"Because of the difficulty in coaxing good guitar sounds out of synthesizers, I bought my first electric guitar, a Gibson Les Paul Standard, in the summer of 1992. I was with a friend named Mary when I bought the guitar, but because of a Freudian slip, I introduced her as Julie. (Julie was a cashier who once worked at the music store where I bought the guitar.) Because of this event, I named my guitar Julie. Although my keyboard skills currently exceed my guitar skills, I suspect that the electric guitar will become my dominant solo instrument. However, I will always use synthesizers to do things guitars have trouble doing.

When I play the guitar, I feel closer -- psychologically and physically -- to the instrument than I do when I play electronic keyboards. In fact, before ever taking piano lessons, the electric guitar was the instrument that I wanted to play. My grandmother, however, suggested taking piano lessons since she already owned a piano. There is no doubt that in today's electronic world, keyboard skills are extremely useful, and I'm glad I have them, but I am thrilled to be learning the guitar at last."




"I've also been fortunate to pursue research at Stanford under the sponsorship of the Medical Scholars program. My medical scholars work is ultimately interested in seeing if there are any trends in the way human brains process musical information. As a result of this interest, I have constructed a neural computational model of music perception. Among other things, it takes into account the fact that many sounds to which we are exposed oscillate according to a harmonic series of frequencies. In fact, neurons sensitive to harmonically-related frequencies have been discovered in both bats and cats. I have put 30 human subjects through listening tests to see how well the model can predict the averaged results of all the subjects. If the correlations are high, the model might lend some clue as to the kind of circuits our brains use when processing musical information. Even after I finish my Medical Scholars work, I will probably continue similar research at Stanford or elsewhere."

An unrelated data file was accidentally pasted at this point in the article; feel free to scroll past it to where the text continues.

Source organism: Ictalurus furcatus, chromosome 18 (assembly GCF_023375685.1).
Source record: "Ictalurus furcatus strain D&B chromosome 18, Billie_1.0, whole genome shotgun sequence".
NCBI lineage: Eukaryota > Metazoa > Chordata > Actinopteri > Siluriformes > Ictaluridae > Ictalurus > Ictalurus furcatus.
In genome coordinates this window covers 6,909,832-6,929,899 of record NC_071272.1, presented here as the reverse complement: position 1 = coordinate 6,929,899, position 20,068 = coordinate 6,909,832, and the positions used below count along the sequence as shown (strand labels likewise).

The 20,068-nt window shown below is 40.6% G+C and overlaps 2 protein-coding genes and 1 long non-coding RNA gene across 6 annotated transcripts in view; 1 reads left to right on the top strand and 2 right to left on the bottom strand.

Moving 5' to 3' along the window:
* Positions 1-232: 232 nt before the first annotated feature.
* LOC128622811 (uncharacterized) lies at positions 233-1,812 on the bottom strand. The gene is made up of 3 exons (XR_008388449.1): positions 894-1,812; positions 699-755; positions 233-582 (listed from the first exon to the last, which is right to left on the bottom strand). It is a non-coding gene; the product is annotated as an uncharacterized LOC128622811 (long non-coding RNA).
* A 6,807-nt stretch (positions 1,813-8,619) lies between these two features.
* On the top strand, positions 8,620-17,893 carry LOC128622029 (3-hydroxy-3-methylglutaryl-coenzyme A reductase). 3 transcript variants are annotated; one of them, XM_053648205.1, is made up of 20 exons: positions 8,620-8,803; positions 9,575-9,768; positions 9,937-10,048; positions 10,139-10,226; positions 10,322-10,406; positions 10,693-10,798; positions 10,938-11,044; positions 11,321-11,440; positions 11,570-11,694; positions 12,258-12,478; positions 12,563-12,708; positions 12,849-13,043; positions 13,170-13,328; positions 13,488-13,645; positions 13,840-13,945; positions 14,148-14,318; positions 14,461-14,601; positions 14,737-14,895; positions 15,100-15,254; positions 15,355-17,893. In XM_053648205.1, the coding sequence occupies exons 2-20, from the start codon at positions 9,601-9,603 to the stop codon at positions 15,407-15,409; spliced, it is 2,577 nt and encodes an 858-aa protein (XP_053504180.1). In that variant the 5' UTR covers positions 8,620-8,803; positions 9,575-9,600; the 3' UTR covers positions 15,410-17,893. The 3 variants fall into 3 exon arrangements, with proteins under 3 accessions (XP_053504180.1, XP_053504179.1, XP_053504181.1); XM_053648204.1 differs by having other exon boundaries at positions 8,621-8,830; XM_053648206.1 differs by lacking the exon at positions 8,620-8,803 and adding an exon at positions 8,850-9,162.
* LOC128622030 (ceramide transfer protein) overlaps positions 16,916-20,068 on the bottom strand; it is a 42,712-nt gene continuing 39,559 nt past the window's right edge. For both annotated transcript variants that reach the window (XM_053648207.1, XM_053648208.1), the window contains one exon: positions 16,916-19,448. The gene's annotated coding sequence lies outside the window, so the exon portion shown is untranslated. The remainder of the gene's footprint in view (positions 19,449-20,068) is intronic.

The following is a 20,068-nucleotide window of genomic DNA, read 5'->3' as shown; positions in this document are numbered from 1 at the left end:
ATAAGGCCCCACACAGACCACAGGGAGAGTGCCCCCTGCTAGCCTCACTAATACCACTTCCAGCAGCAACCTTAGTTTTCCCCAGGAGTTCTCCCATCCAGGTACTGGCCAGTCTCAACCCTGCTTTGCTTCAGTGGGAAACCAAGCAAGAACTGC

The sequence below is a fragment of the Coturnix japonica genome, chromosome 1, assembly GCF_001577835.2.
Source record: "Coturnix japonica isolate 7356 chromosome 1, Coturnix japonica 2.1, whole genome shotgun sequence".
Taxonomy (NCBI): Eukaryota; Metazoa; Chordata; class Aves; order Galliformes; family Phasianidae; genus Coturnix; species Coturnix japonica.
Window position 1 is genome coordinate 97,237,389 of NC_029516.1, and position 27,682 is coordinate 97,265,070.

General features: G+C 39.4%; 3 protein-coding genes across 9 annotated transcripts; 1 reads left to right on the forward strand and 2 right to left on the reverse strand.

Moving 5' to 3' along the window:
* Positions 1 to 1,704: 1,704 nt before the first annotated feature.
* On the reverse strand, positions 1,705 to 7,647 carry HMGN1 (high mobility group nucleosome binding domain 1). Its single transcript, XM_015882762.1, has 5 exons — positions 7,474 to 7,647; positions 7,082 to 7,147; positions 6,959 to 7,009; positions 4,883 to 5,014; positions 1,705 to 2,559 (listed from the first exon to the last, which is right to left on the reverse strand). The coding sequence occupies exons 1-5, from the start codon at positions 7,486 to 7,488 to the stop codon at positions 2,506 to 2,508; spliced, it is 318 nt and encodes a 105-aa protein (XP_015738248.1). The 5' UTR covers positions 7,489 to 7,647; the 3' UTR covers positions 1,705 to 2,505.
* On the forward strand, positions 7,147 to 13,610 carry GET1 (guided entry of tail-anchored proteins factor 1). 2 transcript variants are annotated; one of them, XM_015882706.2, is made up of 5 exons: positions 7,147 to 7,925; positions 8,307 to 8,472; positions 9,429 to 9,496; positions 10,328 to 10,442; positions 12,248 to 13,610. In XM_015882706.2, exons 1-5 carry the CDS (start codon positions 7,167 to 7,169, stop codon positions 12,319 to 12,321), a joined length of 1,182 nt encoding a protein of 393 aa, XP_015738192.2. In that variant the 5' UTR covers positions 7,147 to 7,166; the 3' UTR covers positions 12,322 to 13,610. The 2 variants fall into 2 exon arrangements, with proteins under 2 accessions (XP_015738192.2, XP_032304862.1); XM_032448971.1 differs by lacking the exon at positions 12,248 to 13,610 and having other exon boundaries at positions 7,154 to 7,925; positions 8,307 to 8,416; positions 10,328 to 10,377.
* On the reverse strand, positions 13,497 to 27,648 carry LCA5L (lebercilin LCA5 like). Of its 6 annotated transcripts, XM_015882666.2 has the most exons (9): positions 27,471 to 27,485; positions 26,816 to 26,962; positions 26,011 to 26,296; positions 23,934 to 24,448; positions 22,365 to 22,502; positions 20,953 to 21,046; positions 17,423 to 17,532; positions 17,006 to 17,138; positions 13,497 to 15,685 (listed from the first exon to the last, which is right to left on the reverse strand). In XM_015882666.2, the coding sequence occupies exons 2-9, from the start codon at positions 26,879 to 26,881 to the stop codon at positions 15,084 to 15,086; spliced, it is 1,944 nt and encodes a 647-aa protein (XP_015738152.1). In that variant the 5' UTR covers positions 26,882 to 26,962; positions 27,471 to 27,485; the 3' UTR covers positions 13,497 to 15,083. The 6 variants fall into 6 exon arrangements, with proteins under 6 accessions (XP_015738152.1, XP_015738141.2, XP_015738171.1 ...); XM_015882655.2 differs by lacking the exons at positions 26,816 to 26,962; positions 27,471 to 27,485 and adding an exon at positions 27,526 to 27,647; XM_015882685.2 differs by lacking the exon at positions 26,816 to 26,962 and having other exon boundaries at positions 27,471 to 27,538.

"There are four pieces from my CD which I would like to share with your readers. Big House: it was a piece inspired by the emotions I had when I moved from Texarkana to the Northeast corridor of cities. The world suddenly seemed a lot smaller and less intimidating, much like a house in which each city was a room. Shakti: I used the Sanskrit word, "shakti," as the title of this piece to suggest a primal, creative energy force. The word Shakti could also be regarded as a tribute to the ideals of the Tantric goddess of the same name. Cruel and Unusual Punishment: this piece is an expression of existential angst. The lyrics might sound pessimistic to some, but it is in fact a call for humility, truth, and meaning in life. Maria Sabina: this piece is named after the late Maria Sabina, a Mexican shaman who became well known in the 1960s."